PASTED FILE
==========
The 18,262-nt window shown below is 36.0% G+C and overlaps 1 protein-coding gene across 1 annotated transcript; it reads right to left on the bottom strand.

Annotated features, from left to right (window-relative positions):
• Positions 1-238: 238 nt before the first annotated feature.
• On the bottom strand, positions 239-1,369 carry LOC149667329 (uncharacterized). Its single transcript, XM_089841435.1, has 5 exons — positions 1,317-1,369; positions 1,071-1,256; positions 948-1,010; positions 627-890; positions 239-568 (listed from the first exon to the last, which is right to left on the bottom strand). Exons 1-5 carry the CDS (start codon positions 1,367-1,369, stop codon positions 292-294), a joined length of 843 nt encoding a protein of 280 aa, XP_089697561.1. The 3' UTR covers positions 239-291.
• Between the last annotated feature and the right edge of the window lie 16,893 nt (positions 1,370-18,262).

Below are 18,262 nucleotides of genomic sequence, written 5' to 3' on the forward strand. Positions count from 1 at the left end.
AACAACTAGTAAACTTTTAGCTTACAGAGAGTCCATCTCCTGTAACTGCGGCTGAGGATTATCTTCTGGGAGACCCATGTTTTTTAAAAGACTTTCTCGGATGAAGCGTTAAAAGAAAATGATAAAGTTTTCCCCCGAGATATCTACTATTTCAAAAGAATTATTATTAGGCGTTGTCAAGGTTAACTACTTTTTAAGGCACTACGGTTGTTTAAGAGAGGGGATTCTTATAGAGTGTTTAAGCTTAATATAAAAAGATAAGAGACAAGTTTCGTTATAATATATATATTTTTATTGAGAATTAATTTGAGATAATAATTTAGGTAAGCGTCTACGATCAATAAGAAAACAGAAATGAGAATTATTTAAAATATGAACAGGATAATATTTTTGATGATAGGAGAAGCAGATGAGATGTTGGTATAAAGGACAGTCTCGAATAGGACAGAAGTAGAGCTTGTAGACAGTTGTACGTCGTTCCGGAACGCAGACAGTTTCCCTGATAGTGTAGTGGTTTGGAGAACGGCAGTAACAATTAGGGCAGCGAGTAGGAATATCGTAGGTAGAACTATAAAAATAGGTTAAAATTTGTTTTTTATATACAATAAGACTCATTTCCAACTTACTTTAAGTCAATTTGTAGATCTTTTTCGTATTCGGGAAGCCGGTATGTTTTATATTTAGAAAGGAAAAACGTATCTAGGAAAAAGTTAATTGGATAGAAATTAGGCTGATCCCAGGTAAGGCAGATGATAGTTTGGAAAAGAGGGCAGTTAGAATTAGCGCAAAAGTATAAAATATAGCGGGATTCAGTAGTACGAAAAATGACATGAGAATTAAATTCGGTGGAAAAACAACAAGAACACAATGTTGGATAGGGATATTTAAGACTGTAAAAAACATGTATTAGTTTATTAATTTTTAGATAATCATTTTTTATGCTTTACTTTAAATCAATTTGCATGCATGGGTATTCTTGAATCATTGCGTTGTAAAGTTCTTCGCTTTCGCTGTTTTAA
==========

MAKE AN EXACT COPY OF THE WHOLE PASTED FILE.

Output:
The 18,262-nt window shown below is 36.0% G+C and overlaps 1 protein-coding gene across 1 annotated transcript; it reads right to left on the bottom strand.

Annotated features, from left to right (window-relative positions):
• Positions 1-238: 238 nt before the first annotated feature.
• On the bottom strand, positions 239-1,369 carry LOC149667329 (uncharacterized). Its single transcript, XM_089841435.1, has 5 exons — positions 1,317-1,369; positions 1,071-1,256; positions 948-1,010; positions 627-890; positions 239-568 (listed from the first exon to the last, which is right to left on the bottom strand). Exons 1-5 carry the CDS (start codon positions 1,367-1,369, stop codon positions 292-294), a joined length of 843 nt encoding a protein of 280 aa, XP_089697561.1. The 3' UTR covers positions 239-291.
• Between the last annotated feature and the right edge of the window lie 16,893 nt (positions 1,370-18,262).

Below are 18,262 nucleotides of genomic sequence, written 5' to 3' on the forward strand. Positions count from 1 at the left end.
AACAACTAGTAAACTTTTAGCTTACAGAGAGTCCATCTCCTGTAACTGCGGCTGAGGATTATCTTCTGGGAGACCCATGTTTTTTAAAAGACTTTCTCGGATGAAGCGTTAAAAGAAAATGATAAAGTTTTCCCCCGAGATATCTACTATTTCAAAAGAATTATTATTAGGCGTTGTCAAGGTTAACTACTTTTTAAGGCACTACGGTTGTTTAAGAGAGGGGATTCTTATAGAGTGTTTAAGCTTAATATAAAAAGATAAGAGACAAGTTTCGTTATAATATATATATTTTTATTGAGAATTAATTTGAGATAATAATTTAGGTAAGCGTCTACGATCAATAAGAAAACAGAAATGAGAATTATTTAAAATATGAACAGGATAATATTTTTGATGATAGGAGAAGCAGATGAGATGTTGGTATAAAGGACAGTCTCGAATAGGACAGAAGTAGAGCTTGTAGACAGTTGTACGTCGTTCCGGAACGCAGACAGTTTCCCTGATAGTGTAGTGGTTTGGAGAACGGCAGTAACAATTAGGGCAGCGAGTAGGAATATCGTAGGTAGAACTATAAAAATAGGTTAAAATTTGTTTTTTATATACAATAAGACTCATTTCCAACTTACTTTAAGTCAATTTGTAGATCTTTTTCGTATTCGGGAAGCCGGTATGTTTTATATTTAGAAAGGAAAAACGTATCTAGGAAAAAGTTAATTGGATAGAAATTAGGCTGATCCCAGGTAAGGCAGATGATAGTTTGGAAAAGAGGGCAGTTAGAATTAGCGCAAAAGTATAAAATATAGCGGGATTCAGTAGTACGAAAAATGACATGAGAATTAAATTCGGTGGAAAAACAACAAGAACACAATGTTGGATAGGGATATTTAAGACTGTAAAAAACATGTATTAGTTTATTAATTTTTAGATAATCATTTTTTATGCTTTACTTTAAATCAATTTGCATGCATGGGTATTCTTGAATCATTGCGTTGTAAAGTTCTTCGCTTTCGCTGTTTTAA